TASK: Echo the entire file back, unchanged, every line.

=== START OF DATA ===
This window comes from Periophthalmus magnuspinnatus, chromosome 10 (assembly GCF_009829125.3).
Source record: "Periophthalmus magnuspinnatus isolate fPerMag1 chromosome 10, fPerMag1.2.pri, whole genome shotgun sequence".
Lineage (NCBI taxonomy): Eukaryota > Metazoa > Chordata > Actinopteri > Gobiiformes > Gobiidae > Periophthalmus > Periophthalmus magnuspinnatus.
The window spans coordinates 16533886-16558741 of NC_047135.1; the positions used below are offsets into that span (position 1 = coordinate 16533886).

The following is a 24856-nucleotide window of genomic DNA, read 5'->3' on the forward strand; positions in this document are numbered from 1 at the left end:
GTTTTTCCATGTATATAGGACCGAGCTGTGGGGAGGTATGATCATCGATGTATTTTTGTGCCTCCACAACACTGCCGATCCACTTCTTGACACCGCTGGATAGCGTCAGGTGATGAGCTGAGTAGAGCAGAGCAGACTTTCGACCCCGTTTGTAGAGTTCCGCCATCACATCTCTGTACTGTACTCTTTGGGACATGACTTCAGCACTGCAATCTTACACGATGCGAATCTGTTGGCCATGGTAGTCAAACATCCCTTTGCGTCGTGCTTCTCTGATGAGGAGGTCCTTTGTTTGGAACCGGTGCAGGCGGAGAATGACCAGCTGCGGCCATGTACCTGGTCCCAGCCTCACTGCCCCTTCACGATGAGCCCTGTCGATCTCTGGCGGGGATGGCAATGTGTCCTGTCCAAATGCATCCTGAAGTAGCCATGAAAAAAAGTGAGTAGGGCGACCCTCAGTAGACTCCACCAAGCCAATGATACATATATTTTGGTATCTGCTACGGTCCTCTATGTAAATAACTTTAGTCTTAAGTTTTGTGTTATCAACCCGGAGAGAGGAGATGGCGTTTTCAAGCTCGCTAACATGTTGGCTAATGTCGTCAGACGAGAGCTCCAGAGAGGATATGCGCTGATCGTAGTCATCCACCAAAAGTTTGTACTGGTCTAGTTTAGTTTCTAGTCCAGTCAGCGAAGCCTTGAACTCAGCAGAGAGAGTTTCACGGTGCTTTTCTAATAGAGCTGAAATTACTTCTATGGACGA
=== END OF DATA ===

This window comes from Periophthalmus magnuspinnatus, chromosome 10 (assembly GCF_009829125.3).
Source record: "Periophthalmus magnuspinnatus isolate fPerMag1 chromosome 10, fPerMag1.2.pri, whole genome shotgun sequence".
Lineage (NCBI taxonomy): Eukaryota > Metazoa > Chordata > Actinopteri > Gobiiformes > Gobiidae > Periophthalmus > Periophthalmus magnuspinnatus.
The window spans coordinates 16533886-16558741 of NC_047135.1; the positions used below are offsets into that span (position 1 = coordinate 16533886).

The following is a 24856-nucleotide window of genomic DNA, read 5'->3' on the forward strand; positions in this document are numbered from 1 at the left end:
GTTTTTCCATGTATATAGGACCGAGCTGTGGGGAGGTATGATCATCGATGTATTTTTGTGCCTCCACAACACTGCCGATCCACTTCTTGACACCGCTGGATAGCGTCAGGTGATGAGCTGAGTAGAGCAGAGCAGACTTTCGACCCCGTTTGTAGAGTTCCGCCATCACATCTCTGTACTGTACTCTTTGGGACATGACTTCAGCACTGCAATCTTACACGATGCGAATCTGTTGGCCATGGTAGTCAAACATCCCTTTGCGTCGTGCTTCTCTGATGAGGAGGTCCTTTGTTTGGAACCGGTGCAGGCGGAGAATGACCAGCTGCGGCCATGTACCTGGTCCCAGCCTCACTGCCCCTTCACGATGAGCCCTGTCGATCTCTGGCGGGGATGGCAATGTGTCCTGTCCAAATGCATCCTGAAGTAGCCATGAAAAAAAGTGAGTAGGGCGACCCTCAGTAGACTCCACCAAGCCAATGATACATATATTTTGGTATCTGCTACGGTCCTCTATGTAAATAACTTTAGTCTTAAGTTTTGTGTTATCAACCCGGAGAGAGGAGATGGCGTTTTCAAGCTCGCTAACATGTTGGCTAATGTCGTCAGACGAGAGCTCCAGAGAGGATATGCGCTGATCGTAGTCATCCACCAAAAGTTTGTACTGGTCTAGTTTAGTTTCTAGTCCAGTCAGCGAAGCCTTGAACTCAGCAGAGAGAGTTTCACGGTGCTTTTCTAATAGAGCTGAAATTACTTCTATGGACGA